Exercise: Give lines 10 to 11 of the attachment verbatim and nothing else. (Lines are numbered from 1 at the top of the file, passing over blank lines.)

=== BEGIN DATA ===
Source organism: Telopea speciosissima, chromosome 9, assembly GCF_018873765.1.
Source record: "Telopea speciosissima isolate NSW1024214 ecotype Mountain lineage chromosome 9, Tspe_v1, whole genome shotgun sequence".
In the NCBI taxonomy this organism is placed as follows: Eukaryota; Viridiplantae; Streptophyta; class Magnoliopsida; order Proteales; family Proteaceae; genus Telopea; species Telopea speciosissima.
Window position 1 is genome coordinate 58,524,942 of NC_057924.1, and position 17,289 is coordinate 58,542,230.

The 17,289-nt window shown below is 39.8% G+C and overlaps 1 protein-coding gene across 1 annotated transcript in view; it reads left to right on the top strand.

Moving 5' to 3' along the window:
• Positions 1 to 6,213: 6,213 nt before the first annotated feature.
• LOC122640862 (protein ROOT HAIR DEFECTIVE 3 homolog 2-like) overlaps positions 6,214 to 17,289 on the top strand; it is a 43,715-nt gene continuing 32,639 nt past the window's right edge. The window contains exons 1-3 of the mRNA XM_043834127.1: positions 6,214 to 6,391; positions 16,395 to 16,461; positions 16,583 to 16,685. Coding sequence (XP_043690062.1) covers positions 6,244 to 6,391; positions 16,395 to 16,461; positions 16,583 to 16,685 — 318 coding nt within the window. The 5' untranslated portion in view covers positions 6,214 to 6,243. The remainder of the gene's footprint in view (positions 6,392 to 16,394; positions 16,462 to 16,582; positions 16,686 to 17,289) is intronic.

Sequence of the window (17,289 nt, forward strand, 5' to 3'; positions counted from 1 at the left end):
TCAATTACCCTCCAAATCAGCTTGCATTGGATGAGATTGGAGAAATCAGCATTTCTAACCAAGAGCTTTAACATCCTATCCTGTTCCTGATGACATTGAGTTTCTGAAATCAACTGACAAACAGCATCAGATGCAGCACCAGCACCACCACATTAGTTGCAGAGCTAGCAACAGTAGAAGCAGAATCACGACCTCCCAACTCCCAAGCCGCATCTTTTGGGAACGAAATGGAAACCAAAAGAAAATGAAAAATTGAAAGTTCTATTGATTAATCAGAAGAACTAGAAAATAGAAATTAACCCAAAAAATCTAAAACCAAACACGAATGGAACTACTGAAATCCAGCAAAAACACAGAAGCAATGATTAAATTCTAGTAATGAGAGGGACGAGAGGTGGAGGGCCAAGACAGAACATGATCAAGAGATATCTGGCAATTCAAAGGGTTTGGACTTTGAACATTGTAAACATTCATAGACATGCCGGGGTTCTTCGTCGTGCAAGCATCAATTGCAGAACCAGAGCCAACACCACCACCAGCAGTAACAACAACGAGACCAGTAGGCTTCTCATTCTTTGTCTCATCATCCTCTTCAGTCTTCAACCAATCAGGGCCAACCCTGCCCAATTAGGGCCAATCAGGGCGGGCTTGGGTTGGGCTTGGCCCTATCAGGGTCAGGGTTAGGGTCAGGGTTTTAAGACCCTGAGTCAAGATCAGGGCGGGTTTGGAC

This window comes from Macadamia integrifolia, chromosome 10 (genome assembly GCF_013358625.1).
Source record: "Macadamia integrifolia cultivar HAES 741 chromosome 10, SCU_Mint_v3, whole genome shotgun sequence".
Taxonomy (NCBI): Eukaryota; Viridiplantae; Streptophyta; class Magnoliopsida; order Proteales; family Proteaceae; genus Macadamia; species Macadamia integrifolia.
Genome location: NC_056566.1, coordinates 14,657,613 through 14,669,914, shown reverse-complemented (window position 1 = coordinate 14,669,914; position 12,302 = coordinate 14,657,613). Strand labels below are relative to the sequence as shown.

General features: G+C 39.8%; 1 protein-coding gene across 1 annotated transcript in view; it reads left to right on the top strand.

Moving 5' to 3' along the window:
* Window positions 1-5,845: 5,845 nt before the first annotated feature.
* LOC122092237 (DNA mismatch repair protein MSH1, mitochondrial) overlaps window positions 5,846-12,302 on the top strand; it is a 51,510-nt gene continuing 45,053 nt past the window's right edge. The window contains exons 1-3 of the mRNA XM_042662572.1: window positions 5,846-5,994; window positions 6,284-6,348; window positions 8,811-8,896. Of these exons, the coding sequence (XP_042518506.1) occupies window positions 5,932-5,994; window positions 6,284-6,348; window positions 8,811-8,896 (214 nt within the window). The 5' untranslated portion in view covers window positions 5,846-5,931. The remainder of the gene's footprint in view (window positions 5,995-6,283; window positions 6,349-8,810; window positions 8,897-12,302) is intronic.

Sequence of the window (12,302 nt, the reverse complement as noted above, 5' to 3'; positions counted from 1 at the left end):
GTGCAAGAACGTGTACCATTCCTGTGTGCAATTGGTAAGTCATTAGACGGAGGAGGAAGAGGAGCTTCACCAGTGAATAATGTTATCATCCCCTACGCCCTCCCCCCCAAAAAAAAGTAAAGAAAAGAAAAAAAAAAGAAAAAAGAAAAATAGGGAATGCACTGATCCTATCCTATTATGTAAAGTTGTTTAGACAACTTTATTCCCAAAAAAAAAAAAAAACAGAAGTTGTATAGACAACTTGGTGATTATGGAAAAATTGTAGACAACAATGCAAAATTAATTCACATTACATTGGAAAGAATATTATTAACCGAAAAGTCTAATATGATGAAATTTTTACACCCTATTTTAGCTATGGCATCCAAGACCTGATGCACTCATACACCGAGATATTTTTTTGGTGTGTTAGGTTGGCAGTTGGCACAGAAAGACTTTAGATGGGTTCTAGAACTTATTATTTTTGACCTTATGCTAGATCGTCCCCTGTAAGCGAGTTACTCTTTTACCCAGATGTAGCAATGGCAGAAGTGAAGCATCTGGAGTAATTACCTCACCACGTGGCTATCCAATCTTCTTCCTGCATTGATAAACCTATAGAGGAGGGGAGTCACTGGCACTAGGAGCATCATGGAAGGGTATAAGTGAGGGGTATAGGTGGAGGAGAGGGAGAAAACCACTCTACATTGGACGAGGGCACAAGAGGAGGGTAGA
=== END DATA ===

TCAATTACCCTCCAAATCAGCTTGCATTGGATGAGATTGGAGAAATCAGCATTTCTAACCAAGAGCTTTAACATCCTATCCTGTTCCTGATGACATTGAGTTTCTGAAATCAACTGACAAACAGCATCAGATGCAGCACCAGCACCACCACATTAGTTGCAGAGCTAGCAACAGTAGAAGCAGAATCACGACCTCCCAACTCCCAAGCCGCATCTTTTGGGAACGAAATGGAAACCAAAAGAAAATGAAAAATTGAAAGTTCTATTGATTAATCAGAAGAACTAGAAAATAGAAATTAACCCAAAAAATCTAAAACCAAACACGAATGGAACTACTGAAATCCAGCAAAAACACAGAAGCAATGATTAAATTCTAGTAATGAGAGGGACGAGAGGTGGAGGGCCAAGACAGAACATGATCAAGAGATATCTGGCAATTCAAAGGGTTTGGACTTTGAACATTGTAAACATTCATAGACATGCCGGGGTTCTTCGTCGTGCAAGCATCAATTGCAGAACCAGAGCCAACACCACCACCAGCAGTAACAACAACGAGACCAGTAGGCTTCTCATTCTTTGTCTCATCATCCTCTTCAGTCTTCAACCAATCAGGGCCAACCCTGCCCAATTAGGGCCAATCAGGGCGGGCTTGGGTTGGGCTTGGCCCTATCAGGGTCAGGGTTAGGGTCAGGGTTTTAAGACCCTGAGTCAAGATCAGGGCGGGTTTGGAC

This window comes from Macadamia integrifolia, chromosome 10 (genome assembly GCF_013358625.1).